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  1. #11
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    I've done absolutely nothing to it. It was my MIL's machine and it has been in a closet for a dozen years or more.

  2. #12
    Senior Member
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    Quote Originally Posted by jaitch View Post
    I've done absolutely nothing to it. It was my MIL's machine and it has been in a closet for a dozen years or more.
    Maybe she put it away a dozen years ago because it was doing then what it's doing now!!

  3. #13
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    Have you felt the motor after it slows down? If the motor is fairly hot or smells like it is hot you may have found your issue. Some of my machines have motors that get relatively hot and tend to slow a bit on prolonged sewing, but friction with lint and built up crap in the works can really cause a motor to work too hard and cause it to slow. After the motor cools the speed comes right back up but then slows again as the overall friction starts to mount again.

    There actually is an oil hole on the majority of sewing machine motors, one on each end right near the shaft entrance and the other near the end cap. A single drop of oil in that hole annually (depending on your usage) can stave off motor bearing failure for a long time.

    The first thing I do when I acquire another machine is run the motor flat out for a bit to see how many sparks the carbons throw and how long it takes to heat up. That usually gives me a pretty good idea of how the machine was used in the past. It also allows you to watch the motor burst into flames if it is clogged up with lint or oil or stuff. (My wife seems to object to me doing that in the house....)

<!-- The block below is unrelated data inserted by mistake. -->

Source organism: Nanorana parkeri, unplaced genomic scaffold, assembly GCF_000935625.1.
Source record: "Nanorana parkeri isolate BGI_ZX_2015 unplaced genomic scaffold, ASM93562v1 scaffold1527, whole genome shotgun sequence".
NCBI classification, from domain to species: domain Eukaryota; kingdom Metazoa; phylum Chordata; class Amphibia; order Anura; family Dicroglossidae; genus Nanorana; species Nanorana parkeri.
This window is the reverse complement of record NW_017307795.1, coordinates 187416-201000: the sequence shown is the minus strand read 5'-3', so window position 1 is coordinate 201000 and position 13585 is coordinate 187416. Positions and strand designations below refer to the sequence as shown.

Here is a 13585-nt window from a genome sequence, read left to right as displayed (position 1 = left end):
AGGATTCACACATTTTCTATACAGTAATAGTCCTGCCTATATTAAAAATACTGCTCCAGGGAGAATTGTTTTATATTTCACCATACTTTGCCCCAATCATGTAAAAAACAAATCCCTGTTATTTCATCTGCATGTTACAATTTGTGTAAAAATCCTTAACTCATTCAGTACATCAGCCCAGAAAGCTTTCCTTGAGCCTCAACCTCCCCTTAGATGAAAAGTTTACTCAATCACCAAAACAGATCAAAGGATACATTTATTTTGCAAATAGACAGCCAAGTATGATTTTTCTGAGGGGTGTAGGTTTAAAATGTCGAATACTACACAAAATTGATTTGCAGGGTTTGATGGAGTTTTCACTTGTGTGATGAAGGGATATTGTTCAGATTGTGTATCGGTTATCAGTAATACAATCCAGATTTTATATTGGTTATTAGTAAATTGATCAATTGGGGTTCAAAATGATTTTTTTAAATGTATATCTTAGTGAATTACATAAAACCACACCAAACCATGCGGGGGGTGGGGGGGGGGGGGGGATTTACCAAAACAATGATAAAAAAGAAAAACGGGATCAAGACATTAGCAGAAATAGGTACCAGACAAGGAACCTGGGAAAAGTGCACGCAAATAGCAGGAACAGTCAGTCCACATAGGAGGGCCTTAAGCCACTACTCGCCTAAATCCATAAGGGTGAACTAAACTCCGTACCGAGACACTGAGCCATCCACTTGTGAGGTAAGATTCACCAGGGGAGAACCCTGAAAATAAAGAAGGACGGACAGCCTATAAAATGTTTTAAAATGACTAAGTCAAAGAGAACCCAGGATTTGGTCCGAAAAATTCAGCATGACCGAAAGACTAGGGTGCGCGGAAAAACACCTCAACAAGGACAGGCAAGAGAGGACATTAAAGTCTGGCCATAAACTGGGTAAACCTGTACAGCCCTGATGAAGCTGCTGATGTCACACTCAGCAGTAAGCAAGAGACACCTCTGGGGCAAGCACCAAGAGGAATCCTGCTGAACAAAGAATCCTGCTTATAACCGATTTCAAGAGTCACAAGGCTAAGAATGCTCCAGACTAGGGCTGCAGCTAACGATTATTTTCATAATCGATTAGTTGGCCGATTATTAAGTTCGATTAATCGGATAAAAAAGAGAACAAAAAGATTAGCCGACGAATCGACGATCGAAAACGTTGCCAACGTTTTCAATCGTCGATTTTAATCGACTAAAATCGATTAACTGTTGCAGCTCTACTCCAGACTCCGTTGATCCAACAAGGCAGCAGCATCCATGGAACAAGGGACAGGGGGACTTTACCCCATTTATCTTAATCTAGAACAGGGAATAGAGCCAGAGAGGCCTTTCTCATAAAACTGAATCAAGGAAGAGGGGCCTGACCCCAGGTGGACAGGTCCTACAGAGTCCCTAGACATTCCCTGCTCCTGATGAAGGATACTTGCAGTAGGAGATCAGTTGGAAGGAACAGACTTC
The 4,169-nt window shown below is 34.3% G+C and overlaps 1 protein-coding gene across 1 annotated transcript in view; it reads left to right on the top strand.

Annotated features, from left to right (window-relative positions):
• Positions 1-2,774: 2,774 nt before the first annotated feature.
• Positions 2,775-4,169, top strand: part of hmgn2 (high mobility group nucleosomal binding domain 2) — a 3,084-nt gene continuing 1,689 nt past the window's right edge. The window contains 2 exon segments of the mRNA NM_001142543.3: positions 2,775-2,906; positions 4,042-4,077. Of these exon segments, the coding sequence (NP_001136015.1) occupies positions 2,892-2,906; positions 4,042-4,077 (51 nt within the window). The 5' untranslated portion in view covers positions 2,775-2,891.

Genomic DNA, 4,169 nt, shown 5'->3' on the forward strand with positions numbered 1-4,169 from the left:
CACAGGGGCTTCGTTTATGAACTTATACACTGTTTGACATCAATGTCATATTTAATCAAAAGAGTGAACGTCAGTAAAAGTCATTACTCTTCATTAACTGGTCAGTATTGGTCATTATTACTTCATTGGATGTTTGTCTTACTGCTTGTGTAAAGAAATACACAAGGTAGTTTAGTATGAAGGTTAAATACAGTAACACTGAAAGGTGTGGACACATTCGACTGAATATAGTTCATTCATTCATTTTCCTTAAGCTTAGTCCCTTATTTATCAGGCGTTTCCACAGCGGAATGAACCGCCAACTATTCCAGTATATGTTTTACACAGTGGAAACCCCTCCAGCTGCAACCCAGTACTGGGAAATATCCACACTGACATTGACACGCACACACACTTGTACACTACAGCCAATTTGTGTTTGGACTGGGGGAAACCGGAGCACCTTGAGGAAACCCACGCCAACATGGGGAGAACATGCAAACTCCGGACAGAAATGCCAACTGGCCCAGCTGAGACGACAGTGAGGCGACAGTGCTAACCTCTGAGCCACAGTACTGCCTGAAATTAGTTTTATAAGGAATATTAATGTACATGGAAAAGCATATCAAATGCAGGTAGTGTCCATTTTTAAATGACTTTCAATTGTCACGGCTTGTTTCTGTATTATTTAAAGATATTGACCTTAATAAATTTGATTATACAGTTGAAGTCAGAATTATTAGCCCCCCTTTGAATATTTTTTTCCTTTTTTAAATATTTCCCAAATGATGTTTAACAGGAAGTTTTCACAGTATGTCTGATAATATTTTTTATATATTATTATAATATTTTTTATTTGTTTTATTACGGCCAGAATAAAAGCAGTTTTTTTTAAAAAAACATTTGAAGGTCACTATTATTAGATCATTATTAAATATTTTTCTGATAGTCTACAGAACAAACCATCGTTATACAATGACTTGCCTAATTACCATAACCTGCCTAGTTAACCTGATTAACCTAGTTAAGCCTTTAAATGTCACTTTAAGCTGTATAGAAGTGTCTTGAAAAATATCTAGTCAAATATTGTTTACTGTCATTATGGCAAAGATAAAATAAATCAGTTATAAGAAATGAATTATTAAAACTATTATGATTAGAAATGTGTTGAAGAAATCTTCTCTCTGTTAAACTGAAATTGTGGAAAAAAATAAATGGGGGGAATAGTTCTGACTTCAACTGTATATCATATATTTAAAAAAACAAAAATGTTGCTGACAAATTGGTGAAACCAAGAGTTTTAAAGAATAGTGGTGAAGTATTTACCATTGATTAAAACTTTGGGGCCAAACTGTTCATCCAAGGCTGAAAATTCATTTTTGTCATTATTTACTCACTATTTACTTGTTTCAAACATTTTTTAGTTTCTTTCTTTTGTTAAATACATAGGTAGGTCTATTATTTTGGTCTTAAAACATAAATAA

As mentioned, high belt tension can do the same thing and not allow the machine to reach full speed but is sounds like the belt has not been messed with, so I am up for high load leading to heat build up and slow down.

  4. #14
    Ramblinrev's Avatar
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    If the build up of crud is so bad that it is overloading the motor I would encourage a professional cleaning job. You are likely dealing with stuff that is not just going to brush away. Crud hardens as it sits, then gets soggy as it heats up which bakes it on even more which adds to the stickiness which builds up ad naseum. That's tough to deal with in a home workshop. Get it done right. Plus if bushings are wearing because of the loading and crud build up you really need to have those serviced as well.
    I may be slow... But I sure am gimpy.

    "Bless you child, when you set out to thread a needle don't hold the thread still and fetch the needle up to it; hold the needle still and poke the thread at it; that's the way a woman most always does, but a man always does t'other way."
    Mrs. Loftus to Huck Finn

    We Don't Sew... We Make Gear! video series

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